mersenneforum.org GIMPS' first Fermat factor!
 User Name Remember Me? Password
 Register FAQ Search Today's Posts Mark Forums Read

 2009-07-20, 04:29 #34 ATH Einyen     Dec 2003 Denmark 19×181 Posts http://primes.utm.edu/glossary/xpage/FermatNumber.html http://mathworld.wolfram.com/FermatNumber.html Fermat number Fn = 22[sup]n[/sup]+1 and it can be shown that any factor of a fermat number Fn is of the form k*2n+2+1. So you found a factor of 22[sup]19[/sup]+1 = 2524288+1 and the factor: 37590055514133754286524446080499713 = 17924335248057248252165053406 * 221+1. ( = 8962167624028624126082526703 * 222+1 factors are usually written with odd k). Here is a list of all known fermat factors: http://www.prothsearch.net/fermat.html The factor was found by Elliptic Curve Factorization Method (ECM) which is a probabilistic method: http://www.mersennewiki.org/index.php/ECM http://en.wikipedia.org/wiki/Lenstra..._factorization Last fiddled with by ATH on 2009-07-20 at 04:37
 2009-07-22, 20:21 #35 Random Poster     Dec 2008 17910 Posts Why hasn't anyone proven the compositeness of the cofactor of F25? It's been over ten years since F24 was proven composite, and computers have gotten a lot faster in that time, so it shouldn't take too much effort.
2009-07-22, 20:40   #36
TimSorbet
Account Deleted

"Tim Sorbera"
Aug 2006
San Antonio, TX USA

10000101101112 Posts

Quote:
 Originally Posted by Random Poster Why hasn't anyone proven the compositeness of the cofactor of F25? It's been over ten years since F24 was proven composite, and computers have gotten a lot faster in that time, so it shouldn't take too much effort.
Are you sure nobody has? It's certainly not a trivial effort (I'm estimating 38 days at 0.1 secs/iter on one core of my 2.5 GHz Athlon; I'd guess an i7 with all cores working on it could crank it out in under a week) but if the cofactor of F25 is still unknown it should be done.
Unless I did something wrong, this is the line you'd use in Prime95:
Code:
PRP=1,2,33554432,1,0,0,"25991531462657,204393464266227713,2170072644496392193"

 2009-07-22, 20:42 #37 akruppa     "Nancy" Aug 2002 Alexandria 2,467 Posts Indeed. I think that this worktodo.txt line would work Code: PRP=1,2,33554432,1,"25991531462657,204393464266227713,2170072644496392193" (please check before using it!) Expected time is 19 days on a 2.16 GHz Core 2. Very feasible, but I can't do it at the moment. Anyone want to have a go? Alex
 2009-07-23, 09:53 #38 ATH Einyen     Dec 2003 Denmark 19·181 Posts I started it, and it looks like that line works and known factors check out. Btw where is documentation for the PRP= line in Prime95? Nothing in readme.txt or undoc.txt.
2009-07-23, 12:00   #39
TimSorbet
Account Deleted

"Tim Sorbera"
Aug 2006
San Antonio, TX USA

11·389 Posts

Quote:
 Originally Posted by ATH I started it, and it looks like that line works and known factors check out. Btw where is documentation for the PRP= line in Prime95? Nothing in readme.txt or undoc.txt.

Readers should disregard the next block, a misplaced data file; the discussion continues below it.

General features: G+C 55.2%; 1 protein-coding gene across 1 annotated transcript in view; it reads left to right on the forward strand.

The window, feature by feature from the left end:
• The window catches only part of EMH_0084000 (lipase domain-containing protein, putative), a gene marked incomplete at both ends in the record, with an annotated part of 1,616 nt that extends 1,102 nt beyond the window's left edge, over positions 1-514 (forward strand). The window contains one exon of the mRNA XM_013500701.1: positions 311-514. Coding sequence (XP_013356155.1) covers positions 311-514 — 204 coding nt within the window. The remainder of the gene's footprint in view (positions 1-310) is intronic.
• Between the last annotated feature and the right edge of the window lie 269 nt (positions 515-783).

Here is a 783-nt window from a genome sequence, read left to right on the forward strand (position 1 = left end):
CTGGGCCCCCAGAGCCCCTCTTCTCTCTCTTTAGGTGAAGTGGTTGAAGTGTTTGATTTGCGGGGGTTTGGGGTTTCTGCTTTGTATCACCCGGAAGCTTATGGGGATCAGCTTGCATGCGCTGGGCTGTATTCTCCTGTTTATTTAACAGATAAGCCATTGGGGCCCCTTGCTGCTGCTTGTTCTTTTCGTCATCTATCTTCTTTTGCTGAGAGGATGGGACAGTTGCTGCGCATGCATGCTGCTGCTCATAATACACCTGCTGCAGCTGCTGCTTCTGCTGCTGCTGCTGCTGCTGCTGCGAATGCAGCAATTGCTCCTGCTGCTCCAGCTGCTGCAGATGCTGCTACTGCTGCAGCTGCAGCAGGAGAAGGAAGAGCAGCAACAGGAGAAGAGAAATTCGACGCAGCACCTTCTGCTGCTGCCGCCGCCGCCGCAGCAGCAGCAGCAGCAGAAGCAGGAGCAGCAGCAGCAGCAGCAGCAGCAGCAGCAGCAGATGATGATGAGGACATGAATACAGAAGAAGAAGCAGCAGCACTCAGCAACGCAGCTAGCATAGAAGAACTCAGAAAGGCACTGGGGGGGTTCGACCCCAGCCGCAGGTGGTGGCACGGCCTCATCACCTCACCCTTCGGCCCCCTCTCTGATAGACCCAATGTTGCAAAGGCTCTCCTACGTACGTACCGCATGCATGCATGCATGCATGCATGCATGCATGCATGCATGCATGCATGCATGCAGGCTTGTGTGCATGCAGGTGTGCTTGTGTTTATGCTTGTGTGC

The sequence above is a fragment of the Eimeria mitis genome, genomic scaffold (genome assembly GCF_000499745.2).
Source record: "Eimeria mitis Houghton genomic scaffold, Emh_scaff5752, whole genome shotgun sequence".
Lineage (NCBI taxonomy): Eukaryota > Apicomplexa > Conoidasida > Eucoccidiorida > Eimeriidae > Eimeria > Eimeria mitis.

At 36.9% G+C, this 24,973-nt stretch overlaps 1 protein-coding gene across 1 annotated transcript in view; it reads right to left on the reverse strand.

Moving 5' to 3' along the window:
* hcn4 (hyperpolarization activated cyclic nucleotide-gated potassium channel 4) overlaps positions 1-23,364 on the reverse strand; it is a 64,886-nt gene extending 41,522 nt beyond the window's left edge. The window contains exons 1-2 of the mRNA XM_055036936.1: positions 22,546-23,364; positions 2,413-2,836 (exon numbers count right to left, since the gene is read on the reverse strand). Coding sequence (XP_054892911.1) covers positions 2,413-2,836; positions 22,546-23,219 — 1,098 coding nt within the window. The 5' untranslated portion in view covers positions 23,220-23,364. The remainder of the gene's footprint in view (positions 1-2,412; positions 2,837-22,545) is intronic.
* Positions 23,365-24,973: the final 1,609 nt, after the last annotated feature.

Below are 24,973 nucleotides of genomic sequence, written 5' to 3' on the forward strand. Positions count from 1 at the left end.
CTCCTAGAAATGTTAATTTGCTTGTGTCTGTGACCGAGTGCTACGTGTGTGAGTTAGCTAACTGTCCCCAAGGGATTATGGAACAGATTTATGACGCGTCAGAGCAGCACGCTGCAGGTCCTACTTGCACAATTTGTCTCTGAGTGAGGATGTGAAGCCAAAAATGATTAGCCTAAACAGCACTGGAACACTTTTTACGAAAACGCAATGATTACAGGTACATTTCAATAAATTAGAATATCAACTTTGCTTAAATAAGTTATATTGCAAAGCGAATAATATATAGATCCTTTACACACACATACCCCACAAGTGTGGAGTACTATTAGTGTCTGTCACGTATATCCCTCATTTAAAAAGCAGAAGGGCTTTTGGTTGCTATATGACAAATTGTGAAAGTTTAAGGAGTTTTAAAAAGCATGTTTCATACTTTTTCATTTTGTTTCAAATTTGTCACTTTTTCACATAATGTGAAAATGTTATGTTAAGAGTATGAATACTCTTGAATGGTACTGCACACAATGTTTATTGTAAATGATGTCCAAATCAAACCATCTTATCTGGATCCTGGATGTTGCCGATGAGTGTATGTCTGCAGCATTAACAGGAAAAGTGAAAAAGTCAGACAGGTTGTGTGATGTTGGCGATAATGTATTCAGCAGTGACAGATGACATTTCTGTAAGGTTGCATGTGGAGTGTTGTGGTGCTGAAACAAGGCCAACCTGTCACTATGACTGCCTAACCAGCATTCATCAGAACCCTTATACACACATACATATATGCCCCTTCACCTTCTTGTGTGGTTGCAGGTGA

whatsnew.txt:
Code:
11) Program can now do PRP tests of (k*b^n+c)/f.  Add a line worktodo.txt that
looks like this:
PRP=k,b,n,c[,how_far_factored,tests_saved][,known_factors]
The optional how_far_factored (in bits) and tests_saved values are used
to determine if P-1 factoring prior to the PRP test would be beneficial.
The optional known_factors list is a quoted comma separated list of
known factors of k*b^n+c.

 2009-07-23, 12:01 #40 msft     Jul 2009 Tokyo 2×5×61 Posts Hi, I check 4th cofactor of Fermat 25 is conposite. 3^(((2^(2^25)+1)/(48413*2^29+1)/(1522849979*2^27+1)/(16168301139*2^27+1)-1)*48413*2^29*1522849979*2^27*16168301139*2^27) != 1 (mod 2^(2^25)+1). Use Fermat Euler Theorem. http://netnews.gotdns.org/WallStreet/6351/gfn/fermat/
2009-07-23, 12:07   #41
akruppa

"Nancy"
Aug 2002
Alexandria

2,467 Posts

Quote:
 Originally Posted by msft (mod 2^(2^25)+1).
This bit worries me. Did it really use the full Fermat number as the modulus to test whether the result is congruent to 1?

Alex

2009-07-23, 12:22   #42
msft

Jul 2009
Tokyo

61010 Posts

Quote:
 Originally Posted by akruppa Did it really use the full Fermat number as the modulus to test whether the result is congruent to 1? Alex
This is Fermat Euler Theorem.

 2009-07-23, 12:28 #43 akruppa     "Nancy" Aug 2002 Alexandria 46438 Posts Oh! Right, you multiply the exponent by p-1 for the known prime factors. That works, of course. Alex
2009-07-23, 20:40   #44
Random Poster

Dec 2008

B316 Posts

Quote:
 Originally Posted by Mini-Geek Are you sure nobody has?
Not completely sure, of course, but no one has reported it to Wilfrid Keller. I would certainly hope that any such result finds its way to his Fermat factors page.

 Thread Tools

 Similar Threads Thread Thread Starter Forum Replies Last Post rajula Factoring 103 2019-03-12 04:02 ET_ Factoring 5 2011-01-13 11:40 ET_ Factoring 21 2010-03-15 21:02 ET_ Factoring 42 2008-12-01 12:50 ET_ Factoring 3 2004-12-14 07:23

All times are UTC. The time now is 15:18.

Mon Feb 6 15:18:07 UTC 2023 up 172 days, 12:46, 1 user, load averages: 1.86, 1.64, 1.47

Powered by vBulletin® Version 3.8.11
Copyright ©2000 - 2023, Jelsoft Enterprises Ltd.

This forum has received and complied with 0 (zero) government requests for information.

Permission is granted to copy, distribute and/or modify this document under the terms of the GNU Free Documentation License, Version 1.2 or any later version published by the Free Software Foundation.
A copy of the license is included in the FAQ.

≠ ± ∓ ÷ × · − √ ‰ ⊗ ⊕ ⊖ ⊘ ⊙ ≤ ≥ ≦ ≧ ≨ ≩ ≺ ≻ ≼ ≽ ⊏ ⊐ ⊑ ⊒ ² ³ °
∠ ∟ ° ≅ ~ ‖ ⟂ ⫛
≡ ≜ ≈ ∝ ∞ ≪ ≫ ⌊⌋ ⌈⌉ ∘ ∏ ∐ ∑ ∧ ∨ ∩ ∪ ⨀ ⊕ ⊗ 𝖕 𝖖 𝖗 ⊲ ⊳
∅ ∖ ∁ ↦ ↣ ∩ ∪ ⊆ ⊂ ⊄ ⊊ ⊇ ⊃ ⊅ ⊋ ⊖ ∈ ∉ ∋ ∌ ℕ ℤ ℚ ℝ ℂ ℵ ℶ ℷ ℸ 𝓟
¬ ∨ ∧ ⊕ → ← ⇒ ⇐ ⇔ ∀ ∃ ∄ ∴ ∵ ⊤ ⊥ ⊢ ⊨ ⫤ ⊣ … ⋯ ⋮ ⋰ ⋱
∫ ∬ ∭ ∮ ∯ ∰ ∇ ∆ δ ∂ ℱ ℒ ℓ
𝛢𝛼 𝛣𝛽 𝛤𝛾 𝛥𝛿 𝛦𝜀𝜖 𝛧𝜁 𝛨𝜂 𝛩𝜃𝜗 𝛪𝜄 𝛫𝜅 𝛬𝜆 𝛭𝜇 𝛮𝜈 𝛯𝜉 𝛰𝜊 𝛱𝜋 𝛲𝜌 𝛴𝜎𝜍 𝛵𝜏 𝛶𝜐 𝛷𝜙𝜑 𝛸𝜒 𝛹𝜓 𝛺𝜔